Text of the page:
@article{osti_1525817,
title = {Using MODIS estimates of fractional snow cover area to improve streamflow forecasts in interior Alaska},
author = {Bennett, Katrina E. and Cherry, Jessica E. and Balk, Ben and Lindsey, Scott},
abstractNote = {Remotely sensed snow cover observations give an opportunity to improve operational snow melt and stream flow forecasting in remote regions. This is particularly true in Alaska, where remote basins and a spatially and temporally sparse gaging network plague efforts to understand and forecast the hydrology of subarctic boreal basins and where climate change is leading to rapid shifts in basin function. In this study,the operational framework employed by the United States (US) National Weather Service, including the Alaska Pacific River Forecast Center, is adapted to integrate Moderate Resolution Imaging Spectroradiometer (MODIS) remotely sensed observations of fractional snow cover area (fSCA) to determine if these data improve streamflow forecasts in interior Alaska river basins. Two versions of MODIS fSCA are tested against a base case extent of snow cover derived by aerial depletion curves: the MODIS 10A1(MOD10A1) and the MODIS Snow Cover Area and Grain size (MODSCAG) product over the period 2000–2010. Observed runoff is compared to simulated runoff to calibrate both iterations of the model. MODIS-forced simulations haveimproved snow depletion timing compared with snow telemetry sites in the basins, with discernable increases in skill for the streamflow simulations.The MODSCAG fSCA version provides moderate increases in skill but is similar to the MOD10A1 results. The basins with the largest improvement in streamflow simulations have the sparsest streamflow observations.Considering the numerous low-quality gages (discontinuous, short, or unreliable) and ungauged systems throughout the high-latitude regions of the globe, this result is valuable and indicates the utility of the MODIS fSCAdata in these regions. Additionally, while improvements in predicted discharge values are subtle, the snow model better represents the physical conditions of the snow pack and therefore provides more robust simulations,which are consistent with the US National Weather Service's move toward a physically based National Water Model. Physically based models may also be more capable of adapting to changing climates than statistical models corrected to past regimes. This work provides direction for both the Alaska Pacific River Forecast Center and other forecast centers across the US to implement remote-sensing observations within their operational framework, to refine the representation of snow, and to improve streamflow forecasting skill in basins with few or poor-quality observations.},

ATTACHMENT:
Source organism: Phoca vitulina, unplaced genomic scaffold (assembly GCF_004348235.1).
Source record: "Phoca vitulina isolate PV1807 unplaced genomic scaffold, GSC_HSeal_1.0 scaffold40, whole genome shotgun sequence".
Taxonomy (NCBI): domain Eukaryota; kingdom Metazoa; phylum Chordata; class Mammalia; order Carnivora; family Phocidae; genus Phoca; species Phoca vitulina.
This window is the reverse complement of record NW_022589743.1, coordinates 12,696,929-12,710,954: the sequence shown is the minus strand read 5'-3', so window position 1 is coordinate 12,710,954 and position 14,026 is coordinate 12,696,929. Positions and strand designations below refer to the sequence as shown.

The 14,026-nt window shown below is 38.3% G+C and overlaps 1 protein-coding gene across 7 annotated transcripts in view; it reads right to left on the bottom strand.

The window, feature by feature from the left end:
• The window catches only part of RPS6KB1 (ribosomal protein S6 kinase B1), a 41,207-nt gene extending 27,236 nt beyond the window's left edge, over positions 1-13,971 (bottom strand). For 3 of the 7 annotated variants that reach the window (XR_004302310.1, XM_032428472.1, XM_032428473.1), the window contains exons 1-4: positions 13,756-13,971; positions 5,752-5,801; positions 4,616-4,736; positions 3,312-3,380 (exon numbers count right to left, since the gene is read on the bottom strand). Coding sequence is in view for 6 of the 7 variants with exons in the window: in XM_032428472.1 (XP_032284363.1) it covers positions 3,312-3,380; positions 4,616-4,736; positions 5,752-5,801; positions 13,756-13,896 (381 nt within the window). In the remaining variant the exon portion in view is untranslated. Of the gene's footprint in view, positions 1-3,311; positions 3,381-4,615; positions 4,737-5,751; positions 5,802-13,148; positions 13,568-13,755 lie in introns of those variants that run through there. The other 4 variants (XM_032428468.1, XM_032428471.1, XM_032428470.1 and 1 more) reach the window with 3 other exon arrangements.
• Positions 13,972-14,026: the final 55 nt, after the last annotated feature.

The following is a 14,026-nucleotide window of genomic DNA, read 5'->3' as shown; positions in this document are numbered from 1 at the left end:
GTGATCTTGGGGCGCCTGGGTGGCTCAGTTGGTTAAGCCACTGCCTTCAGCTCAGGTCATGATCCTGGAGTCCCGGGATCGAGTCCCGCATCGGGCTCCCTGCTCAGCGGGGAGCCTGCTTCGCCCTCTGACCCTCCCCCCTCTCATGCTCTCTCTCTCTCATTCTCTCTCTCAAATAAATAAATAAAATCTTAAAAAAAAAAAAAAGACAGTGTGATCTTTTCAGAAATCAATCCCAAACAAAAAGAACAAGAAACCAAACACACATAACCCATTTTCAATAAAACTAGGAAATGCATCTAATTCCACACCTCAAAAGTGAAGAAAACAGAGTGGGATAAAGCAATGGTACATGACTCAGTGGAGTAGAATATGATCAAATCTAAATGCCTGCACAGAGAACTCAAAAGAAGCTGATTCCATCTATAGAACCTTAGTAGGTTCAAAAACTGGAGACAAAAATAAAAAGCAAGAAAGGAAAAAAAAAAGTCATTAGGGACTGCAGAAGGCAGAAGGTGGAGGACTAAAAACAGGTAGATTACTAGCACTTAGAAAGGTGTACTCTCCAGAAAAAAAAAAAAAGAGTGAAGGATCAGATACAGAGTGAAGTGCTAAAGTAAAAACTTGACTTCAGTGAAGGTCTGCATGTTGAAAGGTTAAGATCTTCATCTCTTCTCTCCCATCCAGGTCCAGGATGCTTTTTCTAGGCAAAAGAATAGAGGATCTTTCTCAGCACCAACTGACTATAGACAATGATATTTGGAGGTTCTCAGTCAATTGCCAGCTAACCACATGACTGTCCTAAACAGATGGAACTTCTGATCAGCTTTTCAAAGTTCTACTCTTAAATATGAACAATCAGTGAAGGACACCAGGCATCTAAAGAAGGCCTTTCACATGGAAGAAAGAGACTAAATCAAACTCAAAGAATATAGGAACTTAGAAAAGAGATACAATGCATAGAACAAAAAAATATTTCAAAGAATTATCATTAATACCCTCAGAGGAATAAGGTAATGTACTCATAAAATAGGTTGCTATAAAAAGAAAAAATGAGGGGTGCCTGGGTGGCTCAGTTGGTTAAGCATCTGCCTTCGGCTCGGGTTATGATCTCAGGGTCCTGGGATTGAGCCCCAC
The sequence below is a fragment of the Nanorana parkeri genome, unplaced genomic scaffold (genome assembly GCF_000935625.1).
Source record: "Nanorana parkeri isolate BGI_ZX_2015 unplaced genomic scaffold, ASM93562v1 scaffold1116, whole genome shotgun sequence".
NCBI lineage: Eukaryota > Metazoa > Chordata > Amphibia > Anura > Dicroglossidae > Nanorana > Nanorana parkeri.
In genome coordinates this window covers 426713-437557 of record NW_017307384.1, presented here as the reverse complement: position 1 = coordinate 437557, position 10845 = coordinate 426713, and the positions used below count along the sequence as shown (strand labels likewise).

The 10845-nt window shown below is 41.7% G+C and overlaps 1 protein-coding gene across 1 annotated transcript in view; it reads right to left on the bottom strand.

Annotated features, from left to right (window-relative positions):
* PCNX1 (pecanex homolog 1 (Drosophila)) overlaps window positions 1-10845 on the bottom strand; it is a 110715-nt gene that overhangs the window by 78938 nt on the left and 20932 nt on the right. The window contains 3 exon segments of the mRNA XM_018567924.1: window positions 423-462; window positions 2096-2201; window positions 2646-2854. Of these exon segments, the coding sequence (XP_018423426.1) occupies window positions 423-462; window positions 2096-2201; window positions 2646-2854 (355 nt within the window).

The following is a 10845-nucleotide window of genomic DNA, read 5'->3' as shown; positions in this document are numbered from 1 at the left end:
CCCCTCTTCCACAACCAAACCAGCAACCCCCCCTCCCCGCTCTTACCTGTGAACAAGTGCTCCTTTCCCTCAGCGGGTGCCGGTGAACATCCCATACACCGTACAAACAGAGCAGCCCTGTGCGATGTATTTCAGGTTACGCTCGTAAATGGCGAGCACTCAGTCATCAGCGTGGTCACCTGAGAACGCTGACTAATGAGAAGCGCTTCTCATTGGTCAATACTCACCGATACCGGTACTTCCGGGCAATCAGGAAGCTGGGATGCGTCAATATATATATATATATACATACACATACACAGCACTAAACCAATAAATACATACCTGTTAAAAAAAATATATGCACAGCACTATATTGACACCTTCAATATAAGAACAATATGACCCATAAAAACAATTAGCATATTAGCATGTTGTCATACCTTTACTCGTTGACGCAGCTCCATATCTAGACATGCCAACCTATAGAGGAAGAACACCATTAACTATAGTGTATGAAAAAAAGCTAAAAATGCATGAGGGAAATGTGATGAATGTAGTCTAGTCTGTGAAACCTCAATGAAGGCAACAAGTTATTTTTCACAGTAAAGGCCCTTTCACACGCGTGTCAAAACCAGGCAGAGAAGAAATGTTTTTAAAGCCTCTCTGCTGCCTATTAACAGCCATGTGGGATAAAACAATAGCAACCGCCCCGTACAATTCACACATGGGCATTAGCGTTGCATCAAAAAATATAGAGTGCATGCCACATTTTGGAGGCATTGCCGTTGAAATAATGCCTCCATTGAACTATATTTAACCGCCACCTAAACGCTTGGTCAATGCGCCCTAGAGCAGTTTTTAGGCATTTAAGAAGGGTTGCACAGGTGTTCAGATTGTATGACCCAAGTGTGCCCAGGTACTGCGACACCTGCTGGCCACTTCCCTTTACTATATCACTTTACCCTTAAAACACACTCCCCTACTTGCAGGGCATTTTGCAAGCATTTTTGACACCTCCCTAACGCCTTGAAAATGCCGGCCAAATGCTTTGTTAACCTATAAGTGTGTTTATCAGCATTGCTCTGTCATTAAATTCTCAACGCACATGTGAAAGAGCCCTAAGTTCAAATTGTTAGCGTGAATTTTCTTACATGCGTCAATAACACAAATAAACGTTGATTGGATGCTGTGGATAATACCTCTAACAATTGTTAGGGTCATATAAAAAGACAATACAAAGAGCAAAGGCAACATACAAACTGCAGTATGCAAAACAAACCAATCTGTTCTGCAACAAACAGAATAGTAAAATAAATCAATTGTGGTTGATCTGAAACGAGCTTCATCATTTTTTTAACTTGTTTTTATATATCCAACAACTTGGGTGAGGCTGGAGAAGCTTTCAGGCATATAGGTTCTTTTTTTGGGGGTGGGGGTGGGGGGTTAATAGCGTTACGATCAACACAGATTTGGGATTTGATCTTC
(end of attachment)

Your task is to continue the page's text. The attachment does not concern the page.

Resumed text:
doi = {10.5194/hess-23-2439-2019},
journal = {Hydrology and Earth System Sciences (Online)},
number = 5,
volume = 23,
place = {United States},
year = {2019},
month = {5}
}